While there are several lawsuits, they all seem to be about the same thing. It is claimed that Incite management committed a wrong that can be relieved by the court when they misled investors about the Jakafi business. Frankly, I don't understand the legal theory.
To mislead people, I think it's obvious that you have to misrepresent the past, the present or the future. I'm not aware of any restatements of financial measures, so I don't see how you could win a case claiming that the past was misrepresented. I clearly recall that there were statements during the sell-in of Jakafi that much of the business was prescriptions to non-study patients of investigators from the study: that is exactly where the glitch developed, but the fact was disclosed. So the present was fairly described. Misrepresentations about the future seem to be protected by the safe harbor boilerplate. Yeah, it's an easy step from "sicker patients are getting our drug in the wild than got it in our studies" to "a lot of the current patients won't be getting our drug for vary long," but management doesn't appear to be legally obliged to make that step. Furthermore, they had logic alone, but no evidence on which to draw such a conclusion. FDA jumps down your throat and pulls you inside out for statements that go beyond the evidence.
What ACTUALLY drove the stock down last Summer, and what strikes me as a possible tort, was that management conducted a conference call with inadequate preparation, it showed, and they got humiliated. Thing is, to make that something that you could get a recovery for, you'd have to show that either they were outside the normal range of management incompetence, or that they did it on purpose. Neither seems possible, so the suits claim misleading statements.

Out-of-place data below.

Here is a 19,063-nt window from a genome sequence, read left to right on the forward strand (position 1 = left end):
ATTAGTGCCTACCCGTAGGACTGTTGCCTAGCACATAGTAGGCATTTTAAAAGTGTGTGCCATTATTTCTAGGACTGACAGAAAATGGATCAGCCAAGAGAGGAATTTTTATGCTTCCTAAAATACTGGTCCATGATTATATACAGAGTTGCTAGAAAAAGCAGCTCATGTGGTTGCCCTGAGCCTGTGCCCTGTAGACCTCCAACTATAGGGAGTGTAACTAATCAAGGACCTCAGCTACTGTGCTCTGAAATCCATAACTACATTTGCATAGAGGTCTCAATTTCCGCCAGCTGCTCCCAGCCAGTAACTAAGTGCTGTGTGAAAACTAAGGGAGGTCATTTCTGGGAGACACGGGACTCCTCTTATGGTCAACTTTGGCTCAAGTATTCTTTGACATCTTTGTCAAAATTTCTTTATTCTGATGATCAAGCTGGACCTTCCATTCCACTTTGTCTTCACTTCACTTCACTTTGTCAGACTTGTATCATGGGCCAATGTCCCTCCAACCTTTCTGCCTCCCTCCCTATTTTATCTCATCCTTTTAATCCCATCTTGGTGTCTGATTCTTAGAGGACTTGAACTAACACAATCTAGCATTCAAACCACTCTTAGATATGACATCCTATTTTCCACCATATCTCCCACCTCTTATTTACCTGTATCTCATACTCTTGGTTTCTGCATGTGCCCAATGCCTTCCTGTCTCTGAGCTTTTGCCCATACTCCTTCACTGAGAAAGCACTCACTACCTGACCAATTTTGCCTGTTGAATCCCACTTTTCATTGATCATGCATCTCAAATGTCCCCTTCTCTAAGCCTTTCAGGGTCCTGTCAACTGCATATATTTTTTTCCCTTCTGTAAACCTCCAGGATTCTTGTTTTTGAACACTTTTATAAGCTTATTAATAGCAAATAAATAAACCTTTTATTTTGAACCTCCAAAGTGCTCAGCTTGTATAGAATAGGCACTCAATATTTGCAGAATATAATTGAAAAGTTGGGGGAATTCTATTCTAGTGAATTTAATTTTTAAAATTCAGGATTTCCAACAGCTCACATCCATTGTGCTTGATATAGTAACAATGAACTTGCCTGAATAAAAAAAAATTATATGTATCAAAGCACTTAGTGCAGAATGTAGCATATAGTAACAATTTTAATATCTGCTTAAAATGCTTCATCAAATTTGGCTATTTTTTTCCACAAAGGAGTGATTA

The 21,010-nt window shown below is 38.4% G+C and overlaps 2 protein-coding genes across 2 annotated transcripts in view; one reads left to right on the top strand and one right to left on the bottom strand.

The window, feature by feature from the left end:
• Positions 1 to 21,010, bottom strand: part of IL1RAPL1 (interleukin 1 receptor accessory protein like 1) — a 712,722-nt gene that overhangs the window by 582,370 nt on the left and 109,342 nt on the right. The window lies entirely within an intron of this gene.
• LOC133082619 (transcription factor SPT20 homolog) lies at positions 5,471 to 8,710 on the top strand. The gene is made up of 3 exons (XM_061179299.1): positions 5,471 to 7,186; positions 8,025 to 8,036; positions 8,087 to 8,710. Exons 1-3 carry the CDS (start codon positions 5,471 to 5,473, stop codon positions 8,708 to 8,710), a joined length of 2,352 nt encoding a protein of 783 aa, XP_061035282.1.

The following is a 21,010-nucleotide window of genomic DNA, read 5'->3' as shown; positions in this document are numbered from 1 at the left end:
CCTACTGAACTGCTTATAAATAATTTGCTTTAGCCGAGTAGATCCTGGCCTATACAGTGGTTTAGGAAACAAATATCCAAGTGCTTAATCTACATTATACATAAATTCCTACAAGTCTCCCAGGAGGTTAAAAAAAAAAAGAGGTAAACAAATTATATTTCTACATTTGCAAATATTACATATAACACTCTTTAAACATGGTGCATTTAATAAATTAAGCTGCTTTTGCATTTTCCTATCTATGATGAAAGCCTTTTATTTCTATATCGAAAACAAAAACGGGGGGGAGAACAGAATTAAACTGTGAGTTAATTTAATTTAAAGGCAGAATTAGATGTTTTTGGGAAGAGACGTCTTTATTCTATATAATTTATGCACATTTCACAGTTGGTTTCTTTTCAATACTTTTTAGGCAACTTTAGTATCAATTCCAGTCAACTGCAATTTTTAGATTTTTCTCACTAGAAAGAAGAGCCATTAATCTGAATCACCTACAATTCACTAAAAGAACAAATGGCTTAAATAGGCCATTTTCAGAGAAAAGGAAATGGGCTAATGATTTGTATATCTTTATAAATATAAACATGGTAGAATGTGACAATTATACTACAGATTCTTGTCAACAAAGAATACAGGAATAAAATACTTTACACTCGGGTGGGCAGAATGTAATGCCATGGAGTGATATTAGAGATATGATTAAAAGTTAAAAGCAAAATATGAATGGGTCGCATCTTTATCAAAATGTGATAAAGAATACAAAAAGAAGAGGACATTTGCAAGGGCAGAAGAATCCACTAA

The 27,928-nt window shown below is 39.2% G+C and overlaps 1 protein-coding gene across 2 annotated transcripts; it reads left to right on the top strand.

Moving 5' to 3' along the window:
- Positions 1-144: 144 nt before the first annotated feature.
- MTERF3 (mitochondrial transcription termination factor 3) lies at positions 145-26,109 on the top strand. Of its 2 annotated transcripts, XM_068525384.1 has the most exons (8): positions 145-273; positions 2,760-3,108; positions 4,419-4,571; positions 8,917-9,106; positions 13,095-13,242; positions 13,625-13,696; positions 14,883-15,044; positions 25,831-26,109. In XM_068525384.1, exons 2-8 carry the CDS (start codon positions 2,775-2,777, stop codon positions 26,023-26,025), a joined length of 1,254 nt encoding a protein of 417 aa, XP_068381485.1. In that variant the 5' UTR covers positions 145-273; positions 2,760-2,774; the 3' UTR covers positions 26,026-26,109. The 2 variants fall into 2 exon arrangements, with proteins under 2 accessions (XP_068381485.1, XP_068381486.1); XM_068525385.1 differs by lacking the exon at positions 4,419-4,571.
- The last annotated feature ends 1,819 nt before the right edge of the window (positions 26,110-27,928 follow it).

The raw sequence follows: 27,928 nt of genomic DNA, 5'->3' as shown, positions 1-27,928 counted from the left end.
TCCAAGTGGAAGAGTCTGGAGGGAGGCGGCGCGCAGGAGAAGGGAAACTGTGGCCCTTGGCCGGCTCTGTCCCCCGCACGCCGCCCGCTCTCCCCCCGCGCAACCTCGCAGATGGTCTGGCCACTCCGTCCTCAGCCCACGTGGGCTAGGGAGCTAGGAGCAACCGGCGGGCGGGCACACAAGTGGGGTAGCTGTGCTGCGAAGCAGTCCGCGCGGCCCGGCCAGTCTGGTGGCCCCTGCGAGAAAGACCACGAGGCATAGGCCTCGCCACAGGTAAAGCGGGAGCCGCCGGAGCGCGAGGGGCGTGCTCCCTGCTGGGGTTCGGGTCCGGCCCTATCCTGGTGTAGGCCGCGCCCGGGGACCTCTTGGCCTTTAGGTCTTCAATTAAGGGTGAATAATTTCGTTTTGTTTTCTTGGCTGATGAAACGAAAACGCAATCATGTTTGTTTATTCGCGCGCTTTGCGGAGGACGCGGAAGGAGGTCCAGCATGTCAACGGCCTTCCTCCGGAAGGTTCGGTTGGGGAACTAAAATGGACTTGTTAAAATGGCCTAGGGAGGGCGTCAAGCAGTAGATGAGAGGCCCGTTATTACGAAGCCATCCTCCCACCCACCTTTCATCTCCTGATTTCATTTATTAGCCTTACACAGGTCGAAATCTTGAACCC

I'm curious. Any legal sharpies able to show why law firms think they have a chance to collect? (case citations are helpful if accompanied by quick summaries)
Too much lawyer bashing and too much worrying about lawsuits. Management may have made some misleading statements about immediate financial prospects. People make mistakes, and learn from them. Lawsuits such as these are an important check on the system. That being said, most of these lawyer announcements are nothing more than advertsements soliciting clients. Those lawyers then refer cases to the few law firms actual filing cases. At the end of the day if INCY pays out 10 or 20 million for this purported mistake, the stock will literally drop only a few cents. This is almost a 3 billion dollar market cap company and paying out a few million bucks is not going to substantially move the stock price, This is a complete and total non-issue.
Well said. I lived through one of the biggest recall lawsuits in a decade while in pharma management, and other class action law suits related to one adverse event or another with other companies. In all cases the stock rebounded firmly and events became ancient history. These are just a shareholder lawsuits based upon potentially misleading comments made by some executives. They are insignificant. I checked similar companies in the past who faced similar circumstances and the consequences were insignificant. Drug efficacy and safety are not even involved here. Smart people know this and realize things like this are a natural part of the business environment. That is why I am going to add another .5 to my position before the shorts cover. I imagine they don't like paying the interest. I am long with INCY and plan to ride this out, like all the other times...